Source link: https://doi.org/10.1038/srep44612


B-cell lymphoma 6 alleviates nonalcoholic fatty liver disease in mice through suppression of fatty acid transporter CD36

Nonalcoholic fatty liver disease is a widespread disease that occurs in a variety of conditions, including steatohepatitis, advanced fibrosis, and liver cirrhosis. B-cell lymphoma 6 is a transcriptional antibody that is critical for germinal center B-cell cell differentiation, which is a transcriptional mediator. We induced hepatic BCL6 overexpression in our study using adeno-associated virus, as well as conditional liver-specific BCL6 knockout mice. In mice models maintained on a HFD diet, we discovered that BCL6 overexpression enhanced insulin resistance and hepatic steatosis. BCL6 is restraining CD36 transcription under physiological conditions. In a CD36-dependent manner, we show that the hepatocyte BCL6 blocks mouse NAFLD progression in mice, including deranged lipid accumulation and glucose metabolism. These findings indicate that BCL6 may potentially be targeted in NAFLD therapy.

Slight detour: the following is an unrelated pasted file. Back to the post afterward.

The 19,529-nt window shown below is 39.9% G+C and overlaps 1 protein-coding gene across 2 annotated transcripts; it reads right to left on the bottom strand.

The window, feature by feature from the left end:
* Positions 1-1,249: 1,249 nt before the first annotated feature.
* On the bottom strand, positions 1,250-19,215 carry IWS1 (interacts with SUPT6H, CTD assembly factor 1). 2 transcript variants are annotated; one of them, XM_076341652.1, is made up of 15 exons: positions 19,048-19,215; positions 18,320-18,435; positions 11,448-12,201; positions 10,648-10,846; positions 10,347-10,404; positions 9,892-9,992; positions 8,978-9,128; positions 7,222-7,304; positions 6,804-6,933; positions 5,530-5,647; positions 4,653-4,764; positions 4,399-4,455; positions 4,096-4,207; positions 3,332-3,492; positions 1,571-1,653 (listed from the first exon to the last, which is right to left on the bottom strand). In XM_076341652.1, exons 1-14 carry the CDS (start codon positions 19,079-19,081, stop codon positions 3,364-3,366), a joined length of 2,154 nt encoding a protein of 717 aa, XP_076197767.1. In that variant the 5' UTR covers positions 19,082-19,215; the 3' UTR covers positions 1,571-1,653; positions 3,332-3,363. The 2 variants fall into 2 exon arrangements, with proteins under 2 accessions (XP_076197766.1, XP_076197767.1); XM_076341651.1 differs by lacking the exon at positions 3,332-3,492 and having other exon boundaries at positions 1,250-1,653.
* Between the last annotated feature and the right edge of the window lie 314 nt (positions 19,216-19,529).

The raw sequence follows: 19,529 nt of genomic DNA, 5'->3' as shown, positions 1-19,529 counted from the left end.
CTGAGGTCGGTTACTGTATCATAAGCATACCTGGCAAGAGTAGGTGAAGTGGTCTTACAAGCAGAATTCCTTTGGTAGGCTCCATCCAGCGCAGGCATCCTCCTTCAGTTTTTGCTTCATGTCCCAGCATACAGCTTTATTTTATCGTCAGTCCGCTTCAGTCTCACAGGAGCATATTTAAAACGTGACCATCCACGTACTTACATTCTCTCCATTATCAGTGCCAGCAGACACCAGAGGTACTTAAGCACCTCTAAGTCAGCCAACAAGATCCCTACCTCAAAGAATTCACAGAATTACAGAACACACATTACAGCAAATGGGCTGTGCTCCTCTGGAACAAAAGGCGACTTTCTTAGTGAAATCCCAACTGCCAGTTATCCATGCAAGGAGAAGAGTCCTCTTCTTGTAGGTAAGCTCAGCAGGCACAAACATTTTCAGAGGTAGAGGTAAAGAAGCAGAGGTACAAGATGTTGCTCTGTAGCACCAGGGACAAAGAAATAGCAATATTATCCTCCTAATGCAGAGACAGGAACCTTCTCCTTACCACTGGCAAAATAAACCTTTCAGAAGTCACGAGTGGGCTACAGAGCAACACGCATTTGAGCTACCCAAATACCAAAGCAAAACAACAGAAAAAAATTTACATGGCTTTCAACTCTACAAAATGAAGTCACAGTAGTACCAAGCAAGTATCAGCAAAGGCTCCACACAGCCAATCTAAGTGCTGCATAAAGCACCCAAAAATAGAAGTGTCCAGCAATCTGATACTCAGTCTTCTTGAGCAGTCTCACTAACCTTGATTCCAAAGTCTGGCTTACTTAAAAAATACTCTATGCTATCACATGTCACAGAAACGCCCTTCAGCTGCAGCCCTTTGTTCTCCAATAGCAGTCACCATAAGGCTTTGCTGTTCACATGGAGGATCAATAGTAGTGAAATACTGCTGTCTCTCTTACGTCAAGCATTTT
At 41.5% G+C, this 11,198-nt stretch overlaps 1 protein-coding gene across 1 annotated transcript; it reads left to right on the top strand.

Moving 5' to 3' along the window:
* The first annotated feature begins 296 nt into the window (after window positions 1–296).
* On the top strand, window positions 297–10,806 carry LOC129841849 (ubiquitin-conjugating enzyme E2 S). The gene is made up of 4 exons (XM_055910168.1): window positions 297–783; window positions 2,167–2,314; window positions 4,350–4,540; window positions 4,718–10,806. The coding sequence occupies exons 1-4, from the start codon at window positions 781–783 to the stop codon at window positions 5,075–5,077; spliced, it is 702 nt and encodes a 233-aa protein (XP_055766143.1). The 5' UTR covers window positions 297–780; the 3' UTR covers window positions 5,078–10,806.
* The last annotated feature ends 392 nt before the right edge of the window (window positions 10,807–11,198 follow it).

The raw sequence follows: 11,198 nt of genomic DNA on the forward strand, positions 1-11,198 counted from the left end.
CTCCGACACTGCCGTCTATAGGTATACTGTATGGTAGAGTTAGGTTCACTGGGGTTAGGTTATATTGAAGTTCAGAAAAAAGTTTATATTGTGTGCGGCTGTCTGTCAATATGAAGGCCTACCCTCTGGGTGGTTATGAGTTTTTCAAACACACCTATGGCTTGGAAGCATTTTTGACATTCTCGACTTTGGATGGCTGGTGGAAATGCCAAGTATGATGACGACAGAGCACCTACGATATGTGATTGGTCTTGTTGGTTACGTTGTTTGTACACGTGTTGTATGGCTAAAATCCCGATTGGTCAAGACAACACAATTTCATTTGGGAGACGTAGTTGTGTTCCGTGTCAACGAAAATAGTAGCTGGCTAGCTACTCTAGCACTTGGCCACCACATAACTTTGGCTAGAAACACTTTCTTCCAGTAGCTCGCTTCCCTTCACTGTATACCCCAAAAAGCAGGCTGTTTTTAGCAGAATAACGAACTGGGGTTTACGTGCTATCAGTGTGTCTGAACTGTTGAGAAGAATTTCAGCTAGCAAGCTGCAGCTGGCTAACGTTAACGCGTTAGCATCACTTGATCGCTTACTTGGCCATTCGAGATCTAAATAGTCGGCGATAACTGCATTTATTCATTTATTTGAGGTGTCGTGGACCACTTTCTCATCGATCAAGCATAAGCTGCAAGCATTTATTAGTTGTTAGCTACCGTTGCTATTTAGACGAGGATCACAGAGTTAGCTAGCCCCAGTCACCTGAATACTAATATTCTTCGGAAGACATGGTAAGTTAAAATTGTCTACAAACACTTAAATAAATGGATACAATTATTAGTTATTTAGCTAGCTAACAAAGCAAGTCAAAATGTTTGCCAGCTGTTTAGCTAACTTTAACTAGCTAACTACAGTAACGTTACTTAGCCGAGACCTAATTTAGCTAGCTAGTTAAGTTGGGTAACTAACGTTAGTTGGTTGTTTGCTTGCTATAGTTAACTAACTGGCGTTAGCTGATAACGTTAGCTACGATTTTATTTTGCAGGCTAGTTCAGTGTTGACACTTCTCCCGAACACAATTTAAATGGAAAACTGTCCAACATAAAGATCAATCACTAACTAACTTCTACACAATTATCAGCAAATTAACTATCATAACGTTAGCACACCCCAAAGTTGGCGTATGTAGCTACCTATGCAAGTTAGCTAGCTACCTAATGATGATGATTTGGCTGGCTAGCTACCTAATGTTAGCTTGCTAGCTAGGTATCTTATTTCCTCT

Source link: https://doi.org/10.1038/s41419-022-04812-x


Therapeutic potential of macrophage colony-stimulating factor in chronic liver disease

We investigated the effect of CSF1-Fc on liver repair and fibrosis in C57BL/6J mice using a non-resolving toxin-induced model of chronic liver injury and fibrosis. In a model of partial hepatectomy in mice with established fibrosis, Acute CSF1-Fc treatment was also anti-fibrotic and pro-regenerative. These studies show that CSF1-dependent macrophages play both initiation and closure of fibrotic injury, as well as that CSF1-Fc has therapeutic potential in human liver disease.

Source link: https://doi.org/10.1242/dmm.049387


Telomerase reverse transcriptase acts in a feedback loop with NF-κB pathway to regulate macrophage polarization in alcoholic liver disease

A mixed induction of hepatic classical and alternative macrophage markers in mice fed EtOH-containing diet showed mixed induction of hepatic classical and alternative macrophage markers. In addition, EtOH significantly increased TERT in isolated KCs and RAW 264. 7 cells, and LPS-induced TERT production in vitro. In addition, loss- and gain-of-function studies showed that TERT converted macrophages toward M1 phenotype by regulating NF-B signaling, but had no effect on M2 macrophages polarization in vitro. According to our report, TERT plays a key role in macrophage polarization and M1 macrophage polarization.

Source link: https://doi.org/10.1038/srep18685


Association of CA 125 with Degree of Fibrosis in Chronic Liver Disease with Portal Hypertension